A review of injury epidemiology in the UK and Europe: some methodological considerations in constructing ratesReport as inadecuate




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BMC Public Health

, 9:226

First Online: 10 July 2009Received: 28 February 2009Accepted: 10 July 2009DOI: 10.1186-1471-2458-9-226

Cite this article as: Alexandrescu, R., O-Brien, S.J. & Lecky, F.E. BMC Public Health 2009 9: 226. doi:10.1186-1471-2458-9-226

Abstract

BackgroundSerious injuries have been stated as a public health priority in the UK. However, there appears to be a lack of information on population-based rates of serious injury as defined by a recognised taxonomy of injury severity at national level from either official statistics or research papers. We aim to address this through a search and review of literature primarily focused within the UK and Europe.

MethodsThe review summarizes research papers on the subject of population based injury epidemiology published from 1970 to 2008. We examined critically methodological approaches in measuring injury incident rates including data sources, description of the injury pyramid, matching numerator and denominator populations as well as the relationship between injury and socioeconomic status.

ResultsNational representative rates come from research papers using official statistics sources, often focusing on mortality data alone. Few studies present data from the perspective of an injury pyramid or using a standardized measure of injury severity, i.e. Injury Severity Score ISS. The population movement that may result in a possible numerator – denominator mismatch has been acknowledged in five research studies and in official statistics. The epidemiological profile shows over the past decades in UK and Europe a decrease in injury death rates. No major trauma population based rates are available within well defined populations across UK over recent time periods. Both fatal and non-fatal injury rates occurred more frequently in males than females with higher rates in males up to 65 years, then in females over 65 years. Road traffic crashes and falls are predominant injury mechanisms. Whereas a straightforward inverse association between injury death rates and socio-economic status has been observed, the evidence of socioeconomic inequalities in non-fatal injuries rates has not been wholly consistent.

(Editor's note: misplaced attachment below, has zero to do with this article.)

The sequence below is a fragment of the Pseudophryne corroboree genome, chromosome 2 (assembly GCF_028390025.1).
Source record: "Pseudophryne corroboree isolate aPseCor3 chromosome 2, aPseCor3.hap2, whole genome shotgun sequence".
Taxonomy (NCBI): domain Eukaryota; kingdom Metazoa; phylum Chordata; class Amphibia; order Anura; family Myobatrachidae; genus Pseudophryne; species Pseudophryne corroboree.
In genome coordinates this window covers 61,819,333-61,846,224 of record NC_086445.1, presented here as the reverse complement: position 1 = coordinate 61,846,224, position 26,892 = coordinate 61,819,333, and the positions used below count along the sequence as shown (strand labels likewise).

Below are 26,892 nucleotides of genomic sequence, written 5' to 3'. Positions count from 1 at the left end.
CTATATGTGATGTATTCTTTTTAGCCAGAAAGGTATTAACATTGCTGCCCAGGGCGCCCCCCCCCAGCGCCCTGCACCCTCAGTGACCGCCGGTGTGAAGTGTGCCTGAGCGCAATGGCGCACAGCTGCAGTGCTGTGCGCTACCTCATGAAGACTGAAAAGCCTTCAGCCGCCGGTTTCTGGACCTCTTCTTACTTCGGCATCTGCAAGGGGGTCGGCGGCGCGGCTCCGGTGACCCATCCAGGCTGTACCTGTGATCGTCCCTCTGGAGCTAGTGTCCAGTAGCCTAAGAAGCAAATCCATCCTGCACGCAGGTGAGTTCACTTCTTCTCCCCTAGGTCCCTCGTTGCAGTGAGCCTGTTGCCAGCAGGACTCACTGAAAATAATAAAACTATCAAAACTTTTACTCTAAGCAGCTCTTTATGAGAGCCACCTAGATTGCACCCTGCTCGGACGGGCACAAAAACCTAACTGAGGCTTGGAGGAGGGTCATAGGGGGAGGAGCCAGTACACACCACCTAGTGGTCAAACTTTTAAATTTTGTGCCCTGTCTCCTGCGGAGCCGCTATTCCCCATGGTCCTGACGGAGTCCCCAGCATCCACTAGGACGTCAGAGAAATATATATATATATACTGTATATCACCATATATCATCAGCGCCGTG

ConclusionNew methodological approaches should be developed to deal with the study design inconsistencies and the knowledge gaps identified across this review. Trauma registries contain injury data from hospitals within larger regions and code injury by Abbreviated Injury Scale enabling information on severity; these may be reliable data sources to improve understanding of injury epidemiology.

AbbreviationsAandE Accident and Emergency

AIS Abbreviated Injury Scale

ISS Injury Severity Score

HES Hospital Episodes Statistics

RTC Road Traffic Crashes

SES socioeconomic status

TARN Trauma Audit and Research Network.

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Author: Roxana Alexandrescu - Sarah J O-Brien - Fiona E Lecky

Source: https://link.springer.com/







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